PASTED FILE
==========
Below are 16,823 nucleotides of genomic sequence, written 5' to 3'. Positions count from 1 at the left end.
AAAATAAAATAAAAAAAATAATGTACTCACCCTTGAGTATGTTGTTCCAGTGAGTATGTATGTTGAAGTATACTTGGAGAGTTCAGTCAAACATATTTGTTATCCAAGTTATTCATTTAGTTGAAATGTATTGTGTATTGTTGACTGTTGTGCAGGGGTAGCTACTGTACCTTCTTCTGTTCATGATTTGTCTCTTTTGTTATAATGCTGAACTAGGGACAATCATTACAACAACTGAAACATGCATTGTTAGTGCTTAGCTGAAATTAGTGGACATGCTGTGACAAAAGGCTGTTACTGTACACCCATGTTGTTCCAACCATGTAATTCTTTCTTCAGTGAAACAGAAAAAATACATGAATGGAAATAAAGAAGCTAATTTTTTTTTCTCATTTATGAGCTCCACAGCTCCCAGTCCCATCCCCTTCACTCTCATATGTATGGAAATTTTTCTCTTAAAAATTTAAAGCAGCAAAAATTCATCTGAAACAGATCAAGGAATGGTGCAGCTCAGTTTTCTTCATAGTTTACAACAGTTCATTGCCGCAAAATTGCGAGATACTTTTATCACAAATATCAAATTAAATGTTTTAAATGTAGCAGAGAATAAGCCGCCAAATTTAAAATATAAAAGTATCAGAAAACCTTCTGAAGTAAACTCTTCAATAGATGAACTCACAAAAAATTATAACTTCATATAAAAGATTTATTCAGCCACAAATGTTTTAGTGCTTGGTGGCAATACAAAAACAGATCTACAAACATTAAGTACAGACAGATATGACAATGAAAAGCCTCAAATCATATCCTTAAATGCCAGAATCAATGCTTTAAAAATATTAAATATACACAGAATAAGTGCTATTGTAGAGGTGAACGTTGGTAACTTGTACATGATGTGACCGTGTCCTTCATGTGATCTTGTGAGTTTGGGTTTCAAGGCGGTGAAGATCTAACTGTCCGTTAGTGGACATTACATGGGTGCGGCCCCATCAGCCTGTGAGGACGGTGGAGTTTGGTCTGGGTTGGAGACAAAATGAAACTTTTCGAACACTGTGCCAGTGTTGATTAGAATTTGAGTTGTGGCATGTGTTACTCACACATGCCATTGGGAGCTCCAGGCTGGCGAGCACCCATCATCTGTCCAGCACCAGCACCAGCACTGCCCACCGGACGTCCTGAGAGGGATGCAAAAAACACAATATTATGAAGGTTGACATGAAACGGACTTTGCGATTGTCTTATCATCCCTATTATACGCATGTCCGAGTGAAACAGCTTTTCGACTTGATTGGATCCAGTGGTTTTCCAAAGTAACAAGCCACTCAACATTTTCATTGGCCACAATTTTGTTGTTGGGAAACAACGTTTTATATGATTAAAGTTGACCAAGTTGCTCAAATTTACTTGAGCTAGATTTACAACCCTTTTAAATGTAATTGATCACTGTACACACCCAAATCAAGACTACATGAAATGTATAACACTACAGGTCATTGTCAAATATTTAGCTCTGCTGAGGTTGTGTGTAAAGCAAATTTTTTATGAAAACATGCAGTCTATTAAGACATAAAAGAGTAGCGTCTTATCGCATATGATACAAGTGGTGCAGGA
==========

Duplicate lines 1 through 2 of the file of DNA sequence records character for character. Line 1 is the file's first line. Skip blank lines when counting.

Below are 16,823 nucleotides of genomic sequence, written 5' to 3'. Positions count from 1 at the left end.
AAAATAAAATAAAAAAAATAATGTACTCACCCTTGAGTATGTTGTTCCAGTGAGTATGTATGTTGAAGTATACTTGGAGAGTTCAGTCAAACATATTTGTTATCCAAGTTATTCATTTAGTTGAAATGTATTGTGTATTGTTGACTGTTGTGCAGGGGTAGCTACTGTACCTTCTTCTGTTCATGATTTGTCTCTTTTGTTATAATGCTGAACTAGGGACAATCATTACAACAACTGAAACATGCATTGTTAGTGCTTAGCTGAAATTAGTGGACATGCTGTGACAAAAGGCTGTTACTGTACACCCATGTTGTTCCAACCATGTAATTCTTTCTTCAGTGAAACAGAAAAAATACATGAATGGAAATAAAGAAGCTAATTTTTTTTTCTCATTTATGAGCTCCACAGCTCCCAGTCCCATCCCCTTCACTCTCATATGTATGGAAATTTTTCTCTTAAAAATTTAAAGCAGCAAAAATTCATCTGAAACAGATCAAGGAATGGTGCAGCTCAGTTTTCTTCATAGTTTACAACAGTTCATTGCCGCAAAATTGCGAGATACTTTTATCACAAATATCAAATTAAATGTTTTAAATGTAGCAGAGAATAAGCCGCCAAATTTAAAATATAAAAGTATCAGAAAACCTTCTGAAGTAAACTCTTCAATAGATGAACTCACAAAAAATTATAACTTCATATAAAAGATTTATTCAGCCACAAATGTTTTAGTGCTTGGTGGCAATACAAAAACAGATCTACAAACATTAAGTACAGACAGATATGACAATGAAAAGCCTCAAATCATATCCTTAAATGCCAGAATCAATGCTTTAAAAATATTAAATATACACAGAATAAGTGCTATTGTAGAGGTGAACGTTGGTAACTTGTACATGATGTGACCGTGTCCTTCATGTGATCTTGTGAGTTTGGGTTTCAAGGCGGTGAAGATCTAACTGTCCGTTAGTGGACATTACATGGGTGCGGCCCCATCAGCCTGTGAGGACGGTGGAGTTTGGTCTGGGTTGGAGACAAAATGAAACTTTTCGAACACTGTGCCAGTGTTGATTAGAATTTGAGTTGTGGCATGTGTTACTCACACATGCCATTGGGAGCTCCAGGCTGGCGAGCACCCATCATCTGTCCAGCACCAGCACCAGCACTGCCCACCGGACGTCCTGAGAGGGATGCAAAAAACACAATATTATGAAGGTTGACATGAAACGGACTTTGCGATTGTCTTATCATCCCTATTATACGCATGTCCGAGTGAAACAGCTTTTCGACTTGATTGGATCCAGTGGTTTTCCAAAGTAACAAGCCACTCAACATTTTCATTGGCCACAATTTTGTTGTTGGGAAACAACGTTTTATATGATTAAAGTTGACCAAGTTGCTCAAATTTACTTGAGCTAGATTTACAACCCTTTTAAATGTAATTGATCACTGTACACACCCAAATCAAGACTACATGAAATGTATAACACTACAGGTCATTGTCAAATATTTAGCTCTGCTGAGGTTGTGTGTAAAGCAAATTTTTTATGAAAACATGCAGTCTATTAAGACATAAAAGAGTAGCGTCTTATCGCATATGATACAAGTGGTGCAGGA